Updated: May 6, 2019
We’re a quarter of the way through 2019 and in an industry like cannabis, things are constantly changing. New laws have come into effect, others have been proposed, and everyone in this industry is constantly working to stay up to date on the ever-changing landscape.
Here is a quick round-up of what’s happening in Colorado’s cannabis legislation.
Check out the updates as well - legislative session ended in May 3 and some last minute votes changed the landscape of the Colorado cannabis industry, including social consumption, marijuana delivery service, publicly traded company ownership and the sunset bill that modified all marijuana laws and regulations! We have our work cut out for us following this legislative session but together, we are making history.
Medical Marijuana Autism Bill 1028
In early February of this year, a bill that adds the autism spectrum disorder to Colorado's list of medical marijuana conditions passed the House of Representatives. The Colorado Senate, then, passed House Bill 1028 at a rate of 31 to 4 in mid March.
The bill hit several roadblocks on its way into law, including a veto by former Governor John Hickenlooper and extended timeline due to a requirement for further research by the Colorado Department of Public Health and Environment on the effect of medical marijuana on autism.
This is a huge win for parents of autistic children who lobbied for this kind of change for years. The bill is now heading to Colorado Governor Jared Polis, who campaigned on his support for this type of bill and has previously expressed that he would sign it into law.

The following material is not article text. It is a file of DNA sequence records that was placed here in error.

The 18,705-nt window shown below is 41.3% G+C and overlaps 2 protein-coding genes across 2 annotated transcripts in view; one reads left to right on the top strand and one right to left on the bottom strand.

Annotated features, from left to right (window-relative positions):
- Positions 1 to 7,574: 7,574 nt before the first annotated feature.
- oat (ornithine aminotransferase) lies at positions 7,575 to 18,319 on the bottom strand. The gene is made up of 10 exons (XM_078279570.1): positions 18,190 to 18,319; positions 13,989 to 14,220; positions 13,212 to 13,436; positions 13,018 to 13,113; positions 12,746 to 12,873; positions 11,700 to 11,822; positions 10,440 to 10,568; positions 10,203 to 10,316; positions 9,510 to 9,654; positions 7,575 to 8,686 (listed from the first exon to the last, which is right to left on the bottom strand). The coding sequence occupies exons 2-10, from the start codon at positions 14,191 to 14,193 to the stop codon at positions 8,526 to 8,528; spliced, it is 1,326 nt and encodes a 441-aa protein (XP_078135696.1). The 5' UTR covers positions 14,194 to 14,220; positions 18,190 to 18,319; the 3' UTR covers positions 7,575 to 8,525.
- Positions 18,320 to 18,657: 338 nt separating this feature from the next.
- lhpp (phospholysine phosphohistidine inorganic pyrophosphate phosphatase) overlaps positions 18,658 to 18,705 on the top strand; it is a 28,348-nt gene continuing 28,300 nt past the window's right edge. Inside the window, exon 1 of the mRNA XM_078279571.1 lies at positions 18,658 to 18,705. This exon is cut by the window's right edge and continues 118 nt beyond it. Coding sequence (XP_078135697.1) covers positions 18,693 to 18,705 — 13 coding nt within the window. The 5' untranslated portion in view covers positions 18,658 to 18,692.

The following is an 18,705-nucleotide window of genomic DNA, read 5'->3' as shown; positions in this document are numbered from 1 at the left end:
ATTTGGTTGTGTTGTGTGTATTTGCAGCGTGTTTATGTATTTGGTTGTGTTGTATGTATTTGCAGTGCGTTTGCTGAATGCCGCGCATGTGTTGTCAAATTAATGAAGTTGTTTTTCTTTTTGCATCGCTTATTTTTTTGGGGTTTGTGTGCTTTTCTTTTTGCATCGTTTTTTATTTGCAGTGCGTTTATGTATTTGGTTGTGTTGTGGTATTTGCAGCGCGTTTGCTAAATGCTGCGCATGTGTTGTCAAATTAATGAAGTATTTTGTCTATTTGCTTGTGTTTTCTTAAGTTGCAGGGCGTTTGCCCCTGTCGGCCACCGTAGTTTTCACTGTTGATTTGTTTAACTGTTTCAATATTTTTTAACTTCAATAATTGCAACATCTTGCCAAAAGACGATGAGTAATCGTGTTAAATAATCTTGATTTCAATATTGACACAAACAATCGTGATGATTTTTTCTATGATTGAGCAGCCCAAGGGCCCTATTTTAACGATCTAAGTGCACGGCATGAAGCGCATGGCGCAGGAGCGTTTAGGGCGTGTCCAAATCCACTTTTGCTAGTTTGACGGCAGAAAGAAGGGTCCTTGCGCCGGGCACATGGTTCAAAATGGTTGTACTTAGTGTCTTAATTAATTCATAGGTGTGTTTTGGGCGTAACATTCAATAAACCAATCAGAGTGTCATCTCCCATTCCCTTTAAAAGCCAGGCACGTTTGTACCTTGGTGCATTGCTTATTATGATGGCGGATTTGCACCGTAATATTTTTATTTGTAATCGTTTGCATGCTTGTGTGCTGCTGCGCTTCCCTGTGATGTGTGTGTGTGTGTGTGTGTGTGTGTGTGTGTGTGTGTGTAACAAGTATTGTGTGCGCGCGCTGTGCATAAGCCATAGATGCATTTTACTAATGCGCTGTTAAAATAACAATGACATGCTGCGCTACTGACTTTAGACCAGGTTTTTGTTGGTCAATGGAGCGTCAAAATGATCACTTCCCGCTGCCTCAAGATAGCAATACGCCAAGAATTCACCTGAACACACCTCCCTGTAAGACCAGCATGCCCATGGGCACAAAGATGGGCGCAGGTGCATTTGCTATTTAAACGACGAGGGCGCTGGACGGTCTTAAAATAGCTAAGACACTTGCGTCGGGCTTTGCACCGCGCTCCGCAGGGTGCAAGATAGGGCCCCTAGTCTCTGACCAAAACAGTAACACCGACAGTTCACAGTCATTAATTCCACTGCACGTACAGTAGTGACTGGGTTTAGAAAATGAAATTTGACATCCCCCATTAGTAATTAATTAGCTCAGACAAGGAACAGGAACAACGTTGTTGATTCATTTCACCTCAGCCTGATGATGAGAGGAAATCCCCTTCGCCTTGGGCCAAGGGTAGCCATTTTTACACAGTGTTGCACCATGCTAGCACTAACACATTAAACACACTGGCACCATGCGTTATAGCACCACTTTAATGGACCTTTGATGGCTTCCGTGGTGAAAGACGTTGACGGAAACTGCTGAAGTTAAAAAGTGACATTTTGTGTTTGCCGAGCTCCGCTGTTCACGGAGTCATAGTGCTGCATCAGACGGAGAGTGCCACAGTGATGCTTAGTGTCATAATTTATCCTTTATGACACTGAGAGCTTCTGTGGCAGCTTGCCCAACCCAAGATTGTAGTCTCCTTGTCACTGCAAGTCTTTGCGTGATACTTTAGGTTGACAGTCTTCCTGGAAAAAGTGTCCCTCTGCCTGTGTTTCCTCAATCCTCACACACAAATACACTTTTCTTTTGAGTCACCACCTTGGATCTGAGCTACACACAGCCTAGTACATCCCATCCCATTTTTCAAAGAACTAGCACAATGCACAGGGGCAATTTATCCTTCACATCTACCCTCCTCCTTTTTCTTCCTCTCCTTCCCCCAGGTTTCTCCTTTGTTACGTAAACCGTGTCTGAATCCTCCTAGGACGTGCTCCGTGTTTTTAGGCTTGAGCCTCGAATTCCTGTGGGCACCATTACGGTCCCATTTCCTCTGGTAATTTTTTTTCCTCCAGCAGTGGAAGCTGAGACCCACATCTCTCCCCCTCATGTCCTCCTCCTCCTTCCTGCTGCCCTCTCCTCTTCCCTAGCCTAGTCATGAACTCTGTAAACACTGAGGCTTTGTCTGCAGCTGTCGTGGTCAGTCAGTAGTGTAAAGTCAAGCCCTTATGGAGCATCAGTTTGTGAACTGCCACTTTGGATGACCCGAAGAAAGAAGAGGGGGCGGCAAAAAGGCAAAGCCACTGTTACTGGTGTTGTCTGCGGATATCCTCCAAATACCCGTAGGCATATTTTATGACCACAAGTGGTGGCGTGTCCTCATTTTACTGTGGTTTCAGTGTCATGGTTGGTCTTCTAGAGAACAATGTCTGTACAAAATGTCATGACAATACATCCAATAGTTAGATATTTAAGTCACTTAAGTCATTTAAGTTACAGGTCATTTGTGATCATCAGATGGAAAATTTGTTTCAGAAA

Colorado is now on its way to join 14 other autism-friendly cannabis states and Puerto Rico who either include autism as a qualifying condition, or allow a doctor’s discretion to recommend medical cannabis for debilitating conditions such as autism.
Publicly Traded Marijuana Companies Bill 1090
The cannabis growth has attracted a slew of entrepreneurs and startups, but it’s also piqued the interest of savvy investors looking for a cash cow to round out their portfolios.
In March 2019, the Colorado House Finance Committee unanimously approved HB 1080, which would repeal previous provisions. The bill would eliminate the requirement for passive investors to undergo a background check and abolish the limit of out-of-state investors (which currently sits at 15).
Likely, the most attractive aspect of the bill is that it would allow publicly traded entities to hold marijuana licenses in the state, opening up the possibility of publicly traded marijuana companies.
A similar bill was approved by the house in 2018, only to be vetoed by the former Governor John Hickenlooper. With cannabis-friendly Governor Polis in office, 2018 Bill 1011 has been reshaped and reimagined as Bill 1080.
Cannabis advocates say the bill will allow greater investment flexibility in marijuana businesses, allowing the industry to continue to grow and flourish.
Update: This Bill has passed the legislature and is awaiting signature from the Governor - hopefully it won't get vetoed like last year!
Alaska recently became the 1st state in which it is legal to both purchase and consume marijuana under the same roof. Clearly, Colorado is falling behind.
It all stems from Denver's Initiative 300 pilot program, which has only elicited 2 licenses in 2 years. Now, the local industry along with advocates like Social Use Avengers are taking a new approach.
House Bill 19-1230 was introduced into state legislation in early March of this year, and is looking to create a more regulated system for cannabis consumption in any social setting.